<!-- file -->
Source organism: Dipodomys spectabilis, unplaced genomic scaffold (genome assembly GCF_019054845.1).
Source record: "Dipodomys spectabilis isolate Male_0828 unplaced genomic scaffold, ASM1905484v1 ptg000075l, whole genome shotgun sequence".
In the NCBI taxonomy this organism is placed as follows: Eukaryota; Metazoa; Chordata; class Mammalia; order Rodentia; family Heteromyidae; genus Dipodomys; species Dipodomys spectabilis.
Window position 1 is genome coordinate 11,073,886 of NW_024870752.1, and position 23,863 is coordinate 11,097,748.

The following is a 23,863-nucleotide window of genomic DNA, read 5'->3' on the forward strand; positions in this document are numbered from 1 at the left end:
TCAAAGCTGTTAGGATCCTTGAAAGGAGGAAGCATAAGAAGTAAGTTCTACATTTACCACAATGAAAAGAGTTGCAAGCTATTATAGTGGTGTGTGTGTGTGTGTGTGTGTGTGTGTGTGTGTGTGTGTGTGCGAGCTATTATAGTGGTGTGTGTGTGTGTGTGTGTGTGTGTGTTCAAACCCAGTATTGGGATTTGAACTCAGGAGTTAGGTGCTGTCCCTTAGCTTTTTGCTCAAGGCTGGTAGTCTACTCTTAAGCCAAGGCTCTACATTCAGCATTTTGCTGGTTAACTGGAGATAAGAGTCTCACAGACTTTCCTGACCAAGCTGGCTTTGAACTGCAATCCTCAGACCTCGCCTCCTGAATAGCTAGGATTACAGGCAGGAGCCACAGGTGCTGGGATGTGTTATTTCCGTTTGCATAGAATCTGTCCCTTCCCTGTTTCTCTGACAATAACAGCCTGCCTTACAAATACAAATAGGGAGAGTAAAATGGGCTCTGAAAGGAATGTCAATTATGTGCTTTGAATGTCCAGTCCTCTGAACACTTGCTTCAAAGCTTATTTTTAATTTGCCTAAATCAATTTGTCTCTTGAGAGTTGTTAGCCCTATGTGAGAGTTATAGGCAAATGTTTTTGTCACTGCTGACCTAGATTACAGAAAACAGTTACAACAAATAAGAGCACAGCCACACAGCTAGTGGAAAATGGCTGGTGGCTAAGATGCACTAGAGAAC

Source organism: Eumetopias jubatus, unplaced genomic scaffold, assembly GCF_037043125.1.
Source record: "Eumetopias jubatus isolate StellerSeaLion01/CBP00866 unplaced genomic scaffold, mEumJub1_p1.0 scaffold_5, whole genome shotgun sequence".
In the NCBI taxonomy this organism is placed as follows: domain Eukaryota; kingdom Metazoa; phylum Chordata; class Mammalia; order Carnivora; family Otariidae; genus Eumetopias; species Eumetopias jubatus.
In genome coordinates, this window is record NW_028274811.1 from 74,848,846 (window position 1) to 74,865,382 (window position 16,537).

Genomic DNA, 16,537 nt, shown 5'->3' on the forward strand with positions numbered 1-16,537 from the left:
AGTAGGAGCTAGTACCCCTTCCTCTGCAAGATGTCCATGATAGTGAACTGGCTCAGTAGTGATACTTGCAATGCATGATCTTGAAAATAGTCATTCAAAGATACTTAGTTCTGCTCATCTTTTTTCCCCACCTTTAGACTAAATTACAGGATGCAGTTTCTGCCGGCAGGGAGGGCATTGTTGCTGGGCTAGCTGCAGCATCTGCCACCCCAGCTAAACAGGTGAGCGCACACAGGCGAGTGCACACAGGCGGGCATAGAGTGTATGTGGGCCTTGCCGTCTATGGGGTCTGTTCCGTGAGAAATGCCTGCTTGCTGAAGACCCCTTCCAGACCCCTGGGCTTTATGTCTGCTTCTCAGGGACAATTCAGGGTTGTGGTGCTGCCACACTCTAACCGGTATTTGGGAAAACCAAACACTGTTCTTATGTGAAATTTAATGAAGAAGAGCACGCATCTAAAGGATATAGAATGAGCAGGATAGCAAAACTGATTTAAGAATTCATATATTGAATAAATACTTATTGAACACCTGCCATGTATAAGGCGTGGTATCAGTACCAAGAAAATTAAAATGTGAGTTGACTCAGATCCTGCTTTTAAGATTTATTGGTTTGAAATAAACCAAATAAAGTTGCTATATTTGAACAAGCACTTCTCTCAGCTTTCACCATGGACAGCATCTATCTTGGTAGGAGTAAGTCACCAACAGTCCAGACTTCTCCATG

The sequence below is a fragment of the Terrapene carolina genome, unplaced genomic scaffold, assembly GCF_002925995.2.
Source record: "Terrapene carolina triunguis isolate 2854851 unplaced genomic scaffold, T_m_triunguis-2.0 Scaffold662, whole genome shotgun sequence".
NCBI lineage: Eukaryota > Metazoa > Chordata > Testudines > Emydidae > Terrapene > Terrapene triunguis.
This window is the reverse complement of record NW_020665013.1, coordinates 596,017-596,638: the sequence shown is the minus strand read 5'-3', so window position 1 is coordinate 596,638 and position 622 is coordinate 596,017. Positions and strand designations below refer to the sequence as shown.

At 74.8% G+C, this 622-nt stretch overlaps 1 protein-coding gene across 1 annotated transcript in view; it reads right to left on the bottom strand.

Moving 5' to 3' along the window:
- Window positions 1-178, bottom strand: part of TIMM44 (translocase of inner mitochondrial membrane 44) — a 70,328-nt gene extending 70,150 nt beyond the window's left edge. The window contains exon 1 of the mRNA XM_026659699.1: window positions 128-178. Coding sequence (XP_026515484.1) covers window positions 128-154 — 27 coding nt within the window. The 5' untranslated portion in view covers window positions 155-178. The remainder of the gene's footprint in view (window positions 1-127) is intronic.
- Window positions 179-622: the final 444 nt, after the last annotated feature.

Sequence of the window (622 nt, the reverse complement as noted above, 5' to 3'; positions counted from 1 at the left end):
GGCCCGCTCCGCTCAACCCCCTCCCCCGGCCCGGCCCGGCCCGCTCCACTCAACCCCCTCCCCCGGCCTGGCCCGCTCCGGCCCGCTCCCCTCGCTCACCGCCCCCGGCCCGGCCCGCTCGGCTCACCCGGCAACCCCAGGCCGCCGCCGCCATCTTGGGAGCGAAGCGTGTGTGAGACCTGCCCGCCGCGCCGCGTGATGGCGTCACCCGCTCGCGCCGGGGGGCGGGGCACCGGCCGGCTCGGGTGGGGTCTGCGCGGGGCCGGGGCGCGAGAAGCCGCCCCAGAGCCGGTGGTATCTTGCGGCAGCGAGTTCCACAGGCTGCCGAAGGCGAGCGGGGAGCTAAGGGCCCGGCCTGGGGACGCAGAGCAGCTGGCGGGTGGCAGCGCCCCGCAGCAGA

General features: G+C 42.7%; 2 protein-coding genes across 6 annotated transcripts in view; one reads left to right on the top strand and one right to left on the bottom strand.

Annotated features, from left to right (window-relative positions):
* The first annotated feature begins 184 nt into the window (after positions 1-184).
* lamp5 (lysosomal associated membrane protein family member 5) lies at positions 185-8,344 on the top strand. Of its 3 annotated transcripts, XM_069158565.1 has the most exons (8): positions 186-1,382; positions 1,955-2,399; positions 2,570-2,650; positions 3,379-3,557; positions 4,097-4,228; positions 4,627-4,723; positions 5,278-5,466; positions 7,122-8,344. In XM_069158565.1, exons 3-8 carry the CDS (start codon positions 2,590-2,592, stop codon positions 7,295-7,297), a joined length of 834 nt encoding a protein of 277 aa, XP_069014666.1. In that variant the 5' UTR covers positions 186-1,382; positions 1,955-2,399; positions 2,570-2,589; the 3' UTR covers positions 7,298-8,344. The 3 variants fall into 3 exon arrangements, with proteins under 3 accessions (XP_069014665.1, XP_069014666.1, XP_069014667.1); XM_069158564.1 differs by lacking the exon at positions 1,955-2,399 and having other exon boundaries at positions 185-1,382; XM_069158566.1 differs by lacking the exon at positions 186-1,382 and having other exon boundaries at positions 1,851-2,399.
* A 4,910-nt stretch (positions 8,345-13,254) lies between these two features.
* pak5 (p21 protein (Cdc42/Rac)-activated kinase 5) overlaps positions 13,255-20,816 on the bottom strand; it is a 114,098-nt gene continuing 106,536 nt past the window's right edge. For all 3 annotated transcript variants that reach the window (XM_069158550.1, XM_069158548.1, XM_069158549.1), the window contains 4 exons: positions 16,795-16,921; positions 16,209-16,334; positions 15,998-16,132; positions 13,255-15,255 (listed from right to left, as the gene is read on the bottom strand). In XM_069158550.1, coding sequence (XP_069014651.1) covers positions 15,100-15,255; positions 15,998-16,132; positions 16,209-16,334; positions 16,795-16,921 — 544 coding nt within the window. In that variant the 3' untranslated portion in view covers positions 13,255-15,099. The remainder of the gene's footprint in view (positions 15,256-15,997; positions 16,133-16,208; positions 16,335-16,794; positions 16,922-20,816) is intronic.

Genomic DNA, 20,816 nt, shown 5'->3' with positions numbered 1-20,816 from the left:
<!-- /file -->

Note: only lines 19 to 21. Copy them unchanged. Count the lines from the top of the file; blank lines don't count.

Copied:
- Window positions 1-178, bottom strand: part of TIMM44 (translocase of inner mitochondrial membrane 44) — a 70,328-nt gene extending 70,150 nt beyond the window's left edge. The window contains exon 1 of the mRNA XM_026659699.1: window positions 128-178. Coding sequence (XP_026515484.1) covers window positions 128-154 — 27 coding nt within the window. The 5' untranslated portion in view covers window positions 155-178. The remainder of the gene's footprint in view (window positions 1-127) is intronic.
- Window positions 179-622: the final 444 nt, after the last annotated feature.

Sequence of the window (622 nt, the reverse complement as noted above, 5' to 3'; positions counted from 1 at the left end):